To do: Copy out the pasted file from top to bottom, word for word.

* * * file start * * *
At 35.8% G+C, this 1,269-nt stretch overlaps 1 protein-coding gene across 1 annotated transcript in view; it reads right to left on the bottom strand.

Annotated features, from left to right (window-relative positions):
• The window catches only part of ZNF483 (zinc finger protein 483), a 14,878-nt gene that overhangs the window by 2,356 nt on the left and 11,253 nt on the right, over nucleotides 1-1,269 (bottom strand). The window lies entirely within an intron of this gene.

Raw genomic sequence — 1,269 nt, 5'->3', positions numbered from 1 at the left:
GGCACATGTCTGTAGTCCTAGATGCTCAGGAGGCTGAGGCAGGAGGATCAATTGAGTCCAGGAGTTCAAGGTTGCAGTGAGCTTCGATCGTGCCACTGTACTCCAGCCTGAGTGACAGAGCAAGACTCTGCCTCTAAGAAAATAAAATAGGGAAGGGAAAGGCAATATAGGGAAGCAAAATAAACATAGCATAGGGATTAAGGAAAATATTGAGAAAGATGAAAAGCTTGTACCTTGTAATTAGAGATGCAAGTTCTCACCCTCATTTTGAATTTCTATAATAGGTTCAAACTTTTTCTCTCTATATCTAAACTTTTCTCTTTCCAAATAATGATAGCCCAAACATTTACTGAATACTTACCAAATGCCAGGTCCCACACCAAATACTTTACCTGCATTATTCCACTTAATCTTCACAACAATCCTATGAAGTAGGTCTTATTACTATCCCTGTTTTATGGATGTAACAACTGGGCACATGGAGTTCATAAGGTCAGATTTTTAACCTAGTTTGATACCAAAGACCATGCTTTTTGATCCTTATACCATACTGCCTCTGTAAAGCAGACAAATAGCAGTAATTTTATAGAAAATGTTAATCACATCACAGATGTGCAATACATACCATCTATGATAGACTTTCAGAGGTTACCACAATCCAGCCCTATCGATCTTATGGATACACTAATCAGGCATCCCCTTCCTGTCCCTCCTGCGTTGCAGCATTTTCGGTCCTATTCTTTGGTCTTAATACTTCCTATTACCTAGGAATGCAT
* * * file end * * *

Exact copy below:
At 35.8% G+C, this 1,269-nt stretch overlaps 1 protein-coding gene across 1 annotated transcript in view; it reads right to left on the bottom strand.

Annotated features, from left to right (window-relative positions):
• The window catches only part of ZNF483 (zinc finger protein 483), a 14,878-nt gene that overhangs the window by 2,356 nt on the left and 11,253 nt on the right, over nucleotides 1-1,269 (bottom strand). The window lies entirely within an intron of this gene.

Raw genomic sequence — 1,269 nt, 5'->3', positions numbered from 1 at the left:
GGCACATGTCTGTAGTCCTAGATGCTCAGGAGGCTGAGGCAGGAGGATCAATTGAGTCCAGGAGTTCAAGGTTGCAGTGAGCTTCGATCGTGCCACTGTACTCCAGCCTGAGTGACAGAGCAAGACTCTGCCTCTAAGAAAATAAAATAGGGAAGGGAAAGGCAATATAGGGAAGCAAAATAAACATAGCATAGGGATTAAGGAAAATATTGAGAAAGATGAAAAGCTTGTACCTTGTAATTAGAGATGCAAGTTCTCACCCTCATTTTGAATTTCTATAATAGGTTCAAACTTTTTCTCTCTATATCTAAACTTTTCTCTTTCCAAATAATGATAGCCCAAACATTTACTGAATACTTACCAAATGCCAGGTCCCACACCAAATACTTTACCTGCATTATTCCACTTAATCTTCACAACAATCCTATGAAGTAGGTCTTATTACTATCCCTGTTTTATGGATGTAACAACTGGGCACATGGAGTTCATAAGGTCAGATTTTTAACCTAGTTTGATACCAAAGACCATGCTTTTTGATCCTTATACCATACTGCCTCTGTAAAGCAGACAAATAGCAGTAATTTTATAGAAAATGTTAATCACATCACAGATGTGCAATACATACCATCTATGATAGACTTTCAGAGGTTACCACAATCCAGCCCTATCGATCTTATGGATACACTAATCAGGCATCCCCTTCCTGTCCCTCCTGCGTTGCAGCATTTTCGGTCCTATTCTTTGGTCTTAATACTTCCTATTACCTAGGAATGCAT